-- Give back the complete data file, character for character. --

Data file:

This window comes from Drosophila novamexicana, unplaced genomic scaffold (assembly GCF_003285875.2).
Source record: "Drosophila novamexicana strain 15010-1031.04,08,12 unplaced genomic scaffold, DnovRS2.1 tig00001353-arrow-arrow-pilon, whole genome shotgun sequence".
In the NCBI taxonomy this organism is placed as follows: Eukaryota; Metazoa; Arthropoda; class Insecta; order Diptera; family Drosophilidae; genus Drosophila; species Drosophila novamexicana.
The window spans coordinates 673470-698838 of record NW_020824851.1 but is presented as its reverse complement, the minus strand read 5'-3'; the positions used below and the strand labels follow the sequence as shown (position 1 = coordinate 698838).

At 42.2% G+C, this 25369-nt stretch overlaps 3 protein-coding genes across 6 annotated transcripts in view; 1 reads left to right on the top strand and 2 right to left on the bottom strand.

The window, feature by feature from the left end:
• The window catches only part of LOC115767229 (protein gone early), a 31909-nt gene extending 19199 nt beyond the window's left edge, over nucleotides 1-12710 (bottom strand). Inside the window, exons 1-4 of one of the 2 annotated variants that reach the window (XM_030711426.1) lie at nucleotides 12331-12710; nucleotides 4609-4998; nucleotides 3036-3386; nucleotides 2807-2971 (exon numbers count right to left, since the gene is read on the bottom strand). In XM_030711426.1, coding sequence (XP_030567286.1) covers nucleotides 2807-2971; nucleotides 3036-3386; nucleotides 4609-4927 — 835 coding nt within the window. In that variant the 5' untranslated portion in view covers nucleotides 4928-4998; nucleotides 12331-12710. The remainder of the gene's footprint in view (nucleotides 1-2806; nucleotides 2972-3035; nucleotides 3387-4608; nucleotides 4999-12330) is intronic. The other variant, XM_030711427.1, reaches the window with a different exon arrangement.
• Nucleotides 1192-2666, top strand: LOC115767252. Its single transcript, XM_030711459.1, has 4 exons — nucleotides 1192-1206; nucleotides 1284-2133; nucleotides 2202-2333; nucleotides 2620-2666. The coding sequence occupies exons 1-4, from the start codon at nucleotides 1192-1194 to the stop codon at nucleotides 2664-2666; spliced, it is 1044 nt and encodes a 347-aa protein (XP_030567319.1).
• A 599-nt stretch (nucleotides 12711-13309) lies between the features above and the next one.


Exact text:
This window comes from Drosophila novamexicana, unplaced genomic scaffold (assembly GCF_003285875.2).
Source record: "Drosophila novamexicana strain 15010-1031.04,08,12 unplaced genomic scaffold, DnovRS2.1 tig00001353-arrow-arrow-pilon, whole genome shotgun sequence".
In the NCBI taxonomy this organism is placed as follows: Eukaryota; Metazoa; Arthropoda; class Insecta; order Diptera; family Drosophilidae; genus Drosophila; species Drosophila novamexicana.
The window spans coordinates 673470-698838 of record NW_020824851.1 but is presented as its reverse complement, the minus strand read 5'-3'; the positions used below and the strand labels follow the sequence as shown (position 1 = coordinate 698838).

At 42.2% G+C, this 25369-nt stretch overlaps 3 protein-coding genes across 6 annotated transcripts in view; 1 reads left to right on the top strand and 2 right to left on the bottom strand.

The window, feature by feature from the left end:
• The window catches only part of LOC115767229 (protein gone early), a 31909-nt gene extending 19199 nt beyond the window's left edge, over nucleotides 1-12710 (bottom strand). Inside the window, exons 1-4 of one of the 2 annotated variants that reach the window (XM_030711426.1) lie at nucleotides 12331-12710; nucleotides 4609-4998; nucleotides 3036-3386; nucleotides 2807-2971 (exon numbers count right to left, since the gene is read on the bottom strand). In XM_030711426.1, coding sequence (XP_030567286.1) covers nucleotides 2807-2971; nucleotides 3036-3386; nucleotides 4609-4927 — 835 coding nt within the window. In that variant the 5' untranslated portion in view covers nucleotides 4928-4998; nucleotides 12331-12710. The remainder of the gene's footprint in view (nucleotides 1-2806; nucleotides 2972-3035; nucleotides 3387-4608; nucleotides 4999-12330) is intronic. The other variant, XM_030711427.1, reaches the window with a different exon arrangement.
• Nucleotides 1192-2666, top strand: LOC115767252. Its single transcript, XM_030711459.1, has 4 exons — nucleotides 1192-1206; nucleotides 1284-2133; nucleotides 2202-2333; nucleotides 2620-2666. The coding sequence occupies exons 1-4, from the start codon at nucleotides 1192-1194 to the stop codon at nucleotides 2664-2666; spliced, it is 1044 nt and encodes a 347-aa protein (XP_030567319.1).
• A 599-nt stretch (nucleotides 12711-13309) lies between the features above and the next one.